This is the technical blog of Keyvan Nayyeri, a 29 years old software engineer at Match.Com, speaker and author. You will find content about computer science, programming, and technology on here.
Those who have worked with Performance Counters in .NET and know the list of these counters would know that there isn't any built-in counter for network utilization of a specific network interface. Of course there are some counters for different purposes but none of them cover this important parameter.
I never had to calculate network utilization for my projects until today. Facing with this problem forced me to do some search to find an implementation for .NET but this attempt was unsuccessful. So I had to implement something myself and I'm sharing it here with others.
My implementation consists of two stages: first I had to find a formula to find the utilization based on existing parameters and then write the code to apply this formula.
Utilization is a general concept in physics and mathematics. When I was at university we studied some chapters about utilization and learned many things about its concepts. Utilization of various systems was a common example for our Statistics, Physics and Numerical Analysis courses.
Utilization has a simplified formula that calculates the utilization from the division of mean arrival to mean service rate.
The general formula has another parameter (M) that brings the number of servers to the calculation. As we usually work with one server this parameter is equal to one and can be ignored to get the above formula.
Utilization rate is a value that should be less than one to be considered as a normal state of the system. Note that very small values for utilization rate mean to have an idle system!
Having this background, I had to find a formula for network utilization in .NET. Before writing my own formula I did some search and found a forum post that contained an initial formula that I could use.
Author points to the following formula for the network utilization:
%utilization = ((8*(dataSent + dataReceived))/bandwidth*time_in_sec)) * 100
He also asks that why his rate goes upper than %100 in some cases while Windows Task Manager also shows him same value (greater than %100)? Now that I'm writing about this, let me answer him as well.
The reason that you may get some percentages greater than %100 is you may have an ill network. This utilization ratio isn't calculated based on constant parameters that are in a specific range so sometimes you may have values greater than 1 for your ratio (or greater than %100). As I stated above, utilization can be greater than 1 and it means that we have an overhead of requests on the server. Although network utilization should be smaller than 0.5 (%50) in many cases and it rarely goes upper than 1 (%100) but it's not impossible to have values larger than 1. In such cases you should take care of the system and find out why it's behaving this way! So the author of that forum post had a wrong consideration of utilization ratio and with a right consideration of this concept you understand why it may have such unexpected values! Actually we have this ratio to find the problems with our systems and getting such unexpected results would be normal for us.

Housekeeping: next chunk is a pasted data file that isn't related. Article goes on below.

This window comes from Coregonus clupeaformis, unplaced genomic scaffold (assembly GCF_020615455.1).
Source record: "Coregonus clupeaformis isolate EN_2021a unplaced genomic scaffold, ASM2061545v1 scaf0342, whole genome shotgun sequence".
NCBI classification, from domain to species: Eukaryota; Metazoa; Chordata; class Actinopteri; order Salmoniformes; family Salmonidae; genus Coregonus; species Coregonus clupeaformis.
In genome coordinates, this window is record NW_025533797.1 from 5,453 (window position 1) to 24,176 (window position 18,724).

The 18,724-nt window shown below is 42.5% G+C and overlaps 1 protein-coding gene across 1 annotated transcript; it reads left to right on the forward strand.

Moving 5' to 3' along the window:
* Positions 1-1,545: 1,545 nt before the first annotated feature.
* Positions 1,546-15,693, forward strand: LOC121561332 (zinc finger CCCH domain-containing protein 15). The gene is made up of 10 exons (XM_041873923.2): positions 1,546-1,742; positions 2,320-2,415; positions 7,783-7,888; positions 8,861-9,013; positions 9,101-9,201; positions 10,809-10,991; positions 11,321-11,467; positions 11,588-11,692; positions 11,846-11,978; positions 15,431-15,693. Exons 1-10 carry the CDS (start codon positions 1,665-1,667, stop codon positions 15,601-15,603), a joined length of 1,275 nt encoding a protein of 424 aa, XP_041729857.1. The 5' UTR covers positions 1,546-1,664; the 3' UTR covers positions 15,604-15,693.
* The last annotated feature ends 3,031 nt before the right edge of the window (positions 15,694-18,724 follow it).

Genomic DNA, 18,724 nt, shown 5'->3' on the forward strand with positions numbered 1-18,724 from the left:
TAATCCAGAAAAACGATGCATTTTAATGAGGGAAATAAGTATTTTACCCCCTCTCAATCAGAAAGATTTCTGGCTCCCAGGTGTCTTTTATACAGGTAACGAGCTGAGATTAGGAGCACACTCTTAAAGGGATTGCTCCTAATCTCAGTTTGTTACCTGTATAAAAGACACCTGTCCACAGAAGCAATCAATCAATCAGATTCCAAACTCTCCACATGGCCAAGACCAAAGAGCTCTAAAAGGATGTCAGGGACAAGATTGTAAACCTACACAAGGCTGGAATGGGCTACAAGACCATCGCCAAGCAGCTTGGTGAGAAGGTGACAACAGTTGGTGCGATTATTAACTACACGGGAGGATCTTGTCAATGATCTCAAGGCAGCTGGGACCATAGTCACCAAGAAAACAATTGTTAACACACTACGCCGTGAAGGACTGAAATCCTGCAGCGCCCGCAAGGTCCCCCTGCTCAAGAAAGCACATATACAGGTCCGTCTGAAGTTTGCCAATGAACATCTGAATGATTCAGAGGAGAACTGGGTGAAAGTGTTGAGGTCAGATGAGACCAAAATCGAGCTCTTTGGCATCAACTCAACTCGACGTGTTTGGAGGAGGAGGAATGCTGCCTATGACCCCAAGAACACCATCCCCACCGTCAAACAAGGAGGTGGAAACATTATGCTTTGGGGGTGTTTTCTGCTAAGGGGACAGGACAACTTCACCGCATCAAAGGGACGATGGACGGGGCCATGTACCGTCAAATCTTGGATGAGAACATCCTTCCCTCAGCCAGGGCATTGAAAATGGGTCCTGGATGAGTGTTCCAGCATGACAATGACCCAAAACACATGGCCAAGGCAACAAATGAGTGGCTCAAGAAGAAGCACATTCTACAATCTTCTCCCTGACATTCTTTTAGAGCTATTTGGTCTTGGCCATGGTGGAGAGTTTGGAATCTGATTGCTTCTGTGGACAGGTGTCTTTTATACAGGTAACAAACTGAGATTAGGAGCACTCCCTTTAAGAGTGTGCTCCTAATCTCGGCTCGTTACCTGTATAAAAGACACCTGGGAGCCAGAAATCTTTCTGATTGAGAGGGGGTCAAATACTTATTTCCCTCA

However, this formula for utilization is correct and I used it, too. But in my own opinion it's not a good idea to use percentage for utilization in such cases because it can end with something like the abovementioned forum post and similar confusions.
By the way, as Windows Task Manager uses percentage for this ratio I kept this formula as was and calculated the percentage of the network utilization.
Before jumping into the implementation let me give a short description about different parameters in the formula:
You may wonder why we use bytes rather than bits in this formula?! The reason is the fact that .NET performance counters for Network Interface category return their values based on bytes rather than bits. The reason that we multiply an eight number into the summation of dataSent and dataReceived parameters is to calculate the number of bits.
I think that the rest of formula is obvious. You can ask your questions from Phil who should be better on this stuff than me!
Well, mathematical stuff is enough! Let's implement the formula in .NET.
.NET comes with three performance counters for the used parameters in network utilization formula out of the box. All of these counters are located in Network Interface category and are named "Bytes Sent/sec", "Bytes Received/sec" and "Current Bandwidth". The only parameter that requires some extra effort to be calculated is time_in_sec.
"Bytes Sent/sec" and "Bytes Received/sec" counters calculate their values based on different samples and the best way to get a better value from these counters is finding the summation of their values in a loop because in some cases their values may be zero or very different from the real state of the network. Then we can find the time_in_sec parameter by finding the number of times that the loop is iterated because our performance counters find their values for one seconds the overall time in seconds is equal to the number of iterations.
Below code shows the source code of a function that simply calculates the network utilization and returns it.
As an example, I can apply this implementation in a console application to find the utilization of one of my network cards. Don't forget that you need to pass the name of your network card to .NET performance counters to let them calculate their values.
At the end I'd point that this implementation has an error for its own and the result is approximately true. But this error is very very small (smaller than %0.1) and was ignorable for myself and most likely it's ignorable for others. I outline the reasons to have this error here:
You can download the source code sample of this post form here.